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Opinion: Time For A 'Hot Coffee' Postmortem
Opinion: Time For A 'Hot Coffee' Postmortem Exclusive
September 8, 2009 | By Leigh Alexander

September 8, 2009 | By Leigh Alexander
More: Console/PC, Exclusive

With Take-Two's $20 million settlement with its investors late last week, the long-wrought 'Hot Coffee' episode finally comes to a close. The settlement comes after the $2.75 million the publisher had previously set aside for payments and costs to incensed consumers -- and that's not all.

Once a user mod revealed a hidden sex minigame, the recall, re-rating and re-release of Grand Theft Auto: San Andreas the publisher had to undertake was surely expensive, concussing revenues -- where major GTA releases usually bring windfalls, the company's third quarter in 2005 showed a $28.8 million loss.

An estimate based on legal costs and lost sales is ultimately just a ball-park guess, of course -- that $20 million also compensates investors for Take-Two's stock option backdating scandal, and the company's insurance paid much of it. It's also impossible to create a precise lost-sales figure.

But the financial cost of "Hot Coffee" to Take-Two is clearly in the tens of millions, at least -- a huge price tag for a small share of game content consumers were never even supposed to see.

How'd It Happen?

Or were they? We'll never know, really -- on one hand, there was no way to access the scandalous content through normal gameplay. On the other hand, the developers had to be aware of the thriving mod community around GTA games; it's hard to believe Rockstar didn't foresee that someone out there would find a way to unveil the hidden content.

That someone turned out to be now-legendary Dutch GTA modder Patrick 'PatrickW' Wildenborg, who claims it wasn't even a particularly difficult mod. "The only thing I had to do to enable the mini-games was toggling a single bit in the main.scm file," he explains on his site -- finding the bit to edit was harder than the toggling itself, he says.

"All this material is completely inaccessible in an unmodded version of the game," says Wildenborg. "It can therefore not be considered a cheat, easter-egg or hidden feature, but is most probably just leftover material from a gameplay idea that didn't make the final release."

Theories abound, certainly -- an experiment with adults-only content that got kiboshed? A developer in-joke no one ever thought consumers would find? An internal prank? But neither Rockstar nor Take-Two has ever explained exactly how or why the mini-game got into San Andreas, and as the episode's shadow has hung over the publisher for quite some time as it is, it's unlikely they'll ever address it.

On The Mend

Under the nurturance of chairman Strauss Zelnick, Take-Two has made a steady, successful turn-around from its checkered past, colored not only by "Hot Coffee," but by the corruption of its past execs. With the company finally in the clean-and-clear, none can blame Take-Two for aiming to move on and forget it.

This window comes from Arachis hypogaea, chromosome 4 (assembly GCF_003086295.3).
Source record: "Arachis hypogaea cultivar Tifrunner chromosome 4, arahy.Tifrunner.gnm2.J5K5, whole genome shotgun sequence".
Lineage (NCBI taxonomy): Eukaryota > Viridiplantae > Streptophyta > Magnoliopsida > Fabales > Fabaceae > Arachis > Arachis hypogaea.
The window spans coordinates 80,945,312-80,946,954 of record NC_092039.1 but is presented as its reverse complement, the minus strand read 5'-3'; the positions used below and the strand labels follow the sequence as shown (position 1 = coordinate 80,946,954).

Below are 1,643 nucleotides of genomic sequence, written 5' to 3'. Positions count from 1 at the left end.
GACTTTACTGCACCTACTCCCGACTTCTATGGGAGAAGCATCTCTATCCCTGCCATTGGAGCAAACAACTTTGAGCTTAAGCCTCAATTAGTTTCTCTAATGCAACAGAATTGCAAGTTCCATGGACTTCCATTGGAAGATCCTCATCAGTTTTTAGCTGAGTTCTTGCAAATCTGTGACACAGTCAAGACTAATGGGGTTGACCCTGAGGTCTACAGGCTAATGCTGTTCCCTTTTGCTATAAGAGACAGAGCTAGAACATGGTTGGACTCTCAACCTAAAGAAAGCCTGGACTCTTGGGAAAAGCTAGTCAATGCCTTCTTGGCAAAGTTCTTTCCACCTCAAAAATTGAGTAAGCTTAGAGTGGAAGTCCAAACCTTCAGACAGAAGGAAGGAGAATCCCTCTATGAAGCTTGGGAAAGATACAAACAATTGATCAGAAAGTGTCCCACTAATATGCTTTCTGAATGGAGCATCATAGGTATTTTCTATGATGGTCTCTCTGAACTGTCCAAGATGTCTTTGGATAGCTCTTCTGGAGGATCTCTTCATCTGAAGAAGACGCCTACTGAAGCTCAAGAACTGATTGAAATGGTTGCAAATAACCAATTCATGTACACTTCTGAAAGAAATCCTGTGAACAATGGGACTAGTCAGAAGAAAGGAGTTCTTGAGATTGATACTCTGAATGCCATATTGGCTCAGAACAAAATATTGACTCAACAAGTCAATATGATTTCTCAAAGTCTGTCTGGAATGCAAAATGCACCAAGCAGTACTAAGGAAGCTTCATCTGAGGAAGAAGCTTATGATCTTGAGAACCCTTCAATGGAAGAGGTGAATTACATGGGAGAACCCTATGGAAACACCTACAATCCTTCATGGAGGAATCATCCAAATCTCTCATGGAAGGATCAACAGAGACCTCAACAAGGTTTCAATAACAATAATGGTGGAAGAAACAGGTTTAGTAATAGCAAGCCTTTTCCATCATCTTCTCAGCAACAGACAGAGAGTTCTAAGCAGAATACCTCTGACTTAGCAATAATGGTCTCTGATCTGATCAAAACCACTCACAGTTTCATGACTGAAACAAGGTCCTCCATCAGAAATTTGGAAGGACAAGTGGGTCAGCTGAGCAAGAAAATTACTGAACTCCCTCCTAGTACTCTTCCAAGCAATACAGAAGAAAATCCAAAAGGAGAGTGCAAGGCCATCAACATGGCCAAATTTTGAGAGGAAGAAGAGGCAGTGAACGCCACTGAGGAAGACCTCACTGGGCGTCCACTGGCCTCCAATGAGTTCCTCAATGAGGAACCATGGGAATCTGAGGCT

But the how and why of 'Hot Coffee' is important. The content might have cost Take-Two millions and caused it inestimable headaches, but the entire industry paid for that episode, too.

The scandal impacted the reputation of grown-up video games in the eyes of new consumers taking their first look. 'Hot Coffee' ammunized the old-fashioned protests against games, complicated the battle for mature content and mature consumers, and disarmed game developers hoping to earn respect among "the rest of the world" for the work they were doing.

Take-Two might have finally moved on, but 'Hot Coffee' still hangs over the Entertainment Software Ratings Board, whose fight to build consumer trust in a self-governing ratings system is still weighted by this one high-profile episode where developers ducked outside that system. That the whole of GTA: SA was never intended for the young or easily scandalized becomes a moot point.

The Bad Get Cooler

All this while, time and distance have effectively turned 'Hot Coffee' into something of a positive for developer Rockstar -- safely under the umbrella of its publisher, Take-Two's golden calf can benefit, in consumers' eyes, from its rebel reputation.

Provocative wit, dark humor and continual boundary-pushing is part of the studio's aesthetic, and gamers love a rogue. 'Hot Coffee' has since gone from a costly and serious scandal to the sort of legendary prank that just makes the class bad-boy cooler.

An episode like 'Hot Coffee' would likely have been the end of a less-gifted developer, but far from penalizing its hip talent, Take-Two has bent over backward to retain and reward it in unprecedented ways.

The Collateral Damage

Rockstar brass emerge unscathed as the 'Hot Coffee' chapter closes at last. But the significant damage to the rest of the industry is impossible to count in dollars.

In fact, of the $2.75 million Take-Two set aside to compensate consumer claimants, it ultimately only paid out $300,000. Consumers were angry, but few actually bothered to claim their cash -- proving the "damages" were to things larger and less quantifiable than people's wallets.

Take-Two's prior leadership was ousted and replaced for its numerous failings. A court ruled that consumers who claimed GTA: SA's M-rating was "deceptive" were entitled to money. Shareholders who claimed the value of their investments were damaged by the episode were compensated by law.

Now that legal issues are no longer an excuse for the publisher to be tongue-tied, here's calling for a 'Hot Coffee' postmortem: Why was that content there? What was its original function? Who, exactly, was responsible, and how was it dealt with? What did management and lead design learn from the incident, from both a technical and an HR standpoint?

Restitution has now been made to all the affected parties -- but how will the rest of the industry be compensated for what it's lost to 'Hot Coffee'? The least it can ask for is the facts at last.

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John Manley
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I'm a bit at odds with this. While I'd certainly like to know WHY it was shipped, I don't really think we need to know who to blame, as that would only cause unnecessary strife for them. Ultimately, several people were probably involved, and it doesn't matter in the end.